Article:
Wed 22 Jul 2009
Undaunted by my trip to the ER, I continued with my travels by flying to Egypt three days later. Katie (my roommate) and I had been planning this trip for months and I was determined to go. We flew with Egypt Air from Berlin. I was pretty sure that the plane was going to crash upon take off; it wobbled and jerked and bobbed like crazy. It didn’t help that Katie is terribly scared of flying. But we made it to Cairo in four hours without any further problems. Two leaders from our tour group met us there, helped us get a visa, and drove us a luxurious hotel with expansive and beautiful gardens.
It was hard to believe that I was in Egypt! Our tour started the next day with a journey to the pyramids of Giza. I’d wanted to visit Egypt for my entire life, and now I was seeing the famous pyramids and Sphinx…it was unbelievable. And unbelievably hot, too…and it was only March! We went down inside one of the pyramids (dark, even hotter, no air, difficult and steep climb down broken wooden planks) and then rode camels. I guzzled water. Here’s a picture of me, looking like a super-tourist:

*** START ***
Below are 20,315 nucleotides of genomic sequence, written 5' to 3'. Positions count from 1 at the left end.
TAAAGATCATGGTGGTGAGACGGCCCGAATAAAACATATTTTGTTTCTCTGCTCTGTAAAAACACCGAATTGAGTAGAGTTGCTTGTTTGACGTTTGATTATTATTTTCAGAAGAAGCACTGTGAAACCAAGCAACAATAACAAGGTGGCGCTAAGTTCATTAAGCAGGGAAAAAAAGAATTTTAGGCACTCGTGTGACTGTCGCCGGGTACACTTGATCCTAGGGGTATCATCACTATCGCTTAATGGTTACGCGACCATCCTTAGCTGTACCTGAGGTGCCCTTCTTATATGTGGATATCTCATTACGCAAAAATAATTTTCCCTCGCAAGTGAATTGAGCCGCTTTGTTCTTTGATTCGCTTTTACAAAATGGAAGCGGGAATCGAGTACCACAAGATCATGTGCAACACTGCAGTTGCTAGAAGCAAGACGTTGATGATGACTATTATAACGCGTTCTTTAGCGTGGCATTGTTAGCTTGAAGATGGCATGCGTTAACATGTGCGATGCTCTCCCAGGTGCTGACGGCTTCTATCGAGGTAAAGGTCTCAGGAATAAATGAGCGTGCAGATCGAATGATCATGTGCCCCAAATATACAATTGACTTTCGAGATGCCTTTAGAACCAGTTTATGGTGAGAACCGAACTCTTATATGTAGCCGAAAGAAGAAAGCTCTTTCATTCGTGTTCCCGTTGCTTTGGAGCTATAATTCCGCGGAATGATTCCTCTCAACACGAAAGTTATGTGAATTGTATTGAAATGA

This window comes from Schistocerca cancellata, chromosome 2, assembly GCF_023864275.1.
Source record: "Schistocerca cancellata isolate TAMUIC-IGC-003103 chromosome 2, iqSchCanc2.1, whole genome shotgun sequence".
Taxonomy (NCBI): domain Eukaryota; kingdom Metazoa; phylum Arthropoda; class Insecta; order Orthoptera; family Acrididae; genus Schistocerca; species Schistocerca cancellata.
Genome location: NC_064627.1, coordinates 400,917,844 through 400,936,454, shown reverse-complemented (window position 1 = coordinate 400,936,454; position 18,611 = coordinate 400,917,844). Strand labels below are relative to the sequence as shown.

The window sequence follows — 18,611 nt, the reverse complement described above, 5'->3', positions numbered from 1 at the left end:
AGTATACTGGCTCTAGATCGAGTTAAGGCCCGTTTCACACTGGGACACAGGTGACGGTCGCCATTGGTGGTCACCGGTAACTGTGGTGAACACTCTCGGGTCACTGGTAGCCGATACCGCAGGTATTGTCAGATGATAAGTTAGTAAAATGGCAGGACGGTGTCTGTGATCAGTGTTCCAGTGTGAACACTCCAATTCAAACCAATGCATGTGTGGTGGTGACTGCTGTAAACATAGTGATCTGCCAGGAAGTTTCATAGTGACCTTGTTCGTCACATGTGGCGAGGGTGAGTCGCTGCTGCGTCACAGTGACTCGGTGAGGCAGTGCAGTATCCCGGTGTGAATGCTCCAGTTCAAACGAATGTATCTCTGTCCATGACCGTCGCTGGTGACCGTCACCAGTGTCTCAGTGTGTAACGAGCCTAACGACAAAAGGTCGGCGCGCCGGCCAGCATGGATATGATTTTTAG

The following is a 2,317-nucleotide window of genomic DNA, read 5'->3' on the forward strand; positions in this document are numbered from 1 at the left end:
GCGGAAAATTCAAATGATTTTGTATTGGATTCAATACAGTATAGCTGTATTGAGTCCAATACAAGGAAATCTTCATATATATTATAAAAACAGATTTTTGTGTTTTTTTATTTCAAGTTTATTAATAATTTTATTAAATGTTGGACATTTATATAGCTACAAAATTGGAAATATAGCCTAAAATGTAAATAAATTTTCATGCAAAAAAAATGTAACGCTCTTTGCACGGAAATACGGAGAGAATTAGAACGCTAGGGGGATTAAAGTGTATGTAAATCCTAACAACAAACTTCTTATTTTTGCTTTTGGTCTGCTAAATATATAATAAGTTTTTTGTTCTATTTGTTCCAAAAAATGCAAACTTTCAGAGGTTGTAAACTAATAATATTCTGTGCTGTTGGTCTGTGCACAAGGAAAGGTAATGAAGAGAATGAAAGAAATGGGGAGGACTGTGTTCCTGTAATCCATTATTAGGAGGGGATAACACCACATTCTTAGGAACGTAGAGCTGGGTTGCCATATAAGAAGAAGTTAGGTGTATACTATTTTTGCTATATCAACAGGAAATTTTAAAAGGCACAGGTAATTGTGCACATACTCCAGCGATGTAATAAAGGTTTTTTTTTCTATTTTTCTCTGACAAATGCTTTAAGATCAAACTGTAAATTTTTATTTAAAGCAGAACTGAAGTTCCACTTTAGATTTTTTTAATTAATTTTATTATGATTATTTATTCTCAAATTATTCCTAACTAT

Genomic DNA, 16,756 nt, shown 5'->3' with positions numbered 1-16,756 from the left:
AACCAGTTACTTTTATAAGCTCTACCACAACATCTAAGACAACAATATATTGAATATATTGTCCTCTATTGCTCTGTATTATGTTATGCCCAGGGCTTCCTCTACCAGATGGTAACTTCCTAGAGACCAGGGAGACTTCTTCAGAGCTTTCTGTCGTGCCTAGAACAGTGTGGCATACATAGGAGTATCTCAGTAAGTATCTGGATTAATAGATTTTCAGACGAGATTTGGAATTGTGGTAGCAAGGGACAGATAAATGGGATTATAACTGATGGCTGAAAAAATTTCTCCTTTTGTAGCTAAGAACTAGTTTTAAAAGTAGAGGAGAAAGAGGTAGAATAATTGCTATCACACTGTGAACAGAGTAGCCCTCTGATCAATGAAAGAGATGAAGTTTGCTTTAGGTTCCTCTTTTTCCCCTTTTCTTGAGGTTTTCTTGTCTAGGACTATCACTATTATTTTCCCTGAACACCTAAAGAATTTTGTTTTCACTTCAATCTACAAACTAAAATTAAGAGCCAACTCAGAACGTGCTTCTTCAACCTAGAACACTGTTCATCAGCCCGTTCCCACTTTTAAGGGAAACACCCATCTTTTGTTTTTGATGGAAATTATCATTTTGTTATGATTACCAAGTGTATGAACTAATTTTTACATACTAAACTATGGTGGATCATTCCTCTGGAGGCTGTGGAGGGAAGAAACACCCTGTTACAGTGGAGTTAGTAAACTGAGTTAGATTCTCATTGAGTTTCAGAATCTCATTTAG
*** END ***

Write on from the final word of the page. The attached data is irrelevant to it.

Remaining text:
We did so much in the week we were there–after Cairo, we took an overnight train (which was absolutely disgusting and jolty and cold, but worth the experience) down to Luxor, where we saw the vast Luxor and Karnak temples and more pyramids and lots of ancient tombs in the Valleys of Kings and Queens. Everything was incredible. We got up before dawn one morning to take a hot air balloon ride (my first!) as the sun rose, then landed in a farmers’ sugar cane field, which did not make the locals happy.
We rode (and I got to steer) a felucca down the Nile, shopped in the massive markets of Cairo, bargained with the natives, ate fresh falafel and drank Egyptian beer, saw the famous sarcophagi and masks of Tutankhamun, lots of mummies, and made some friends with the people on our tour group. What was even better was that both Katie and I had studied Arabic at Dickinson (thanks, Professor Blosser!) and could interact with the country and the people in a way that most of the other hordes of tourists could not. It was hard to leave, but when I returned to Germany, I realized how fortunate I am. I’ve never seen poverty like I did in Egypt.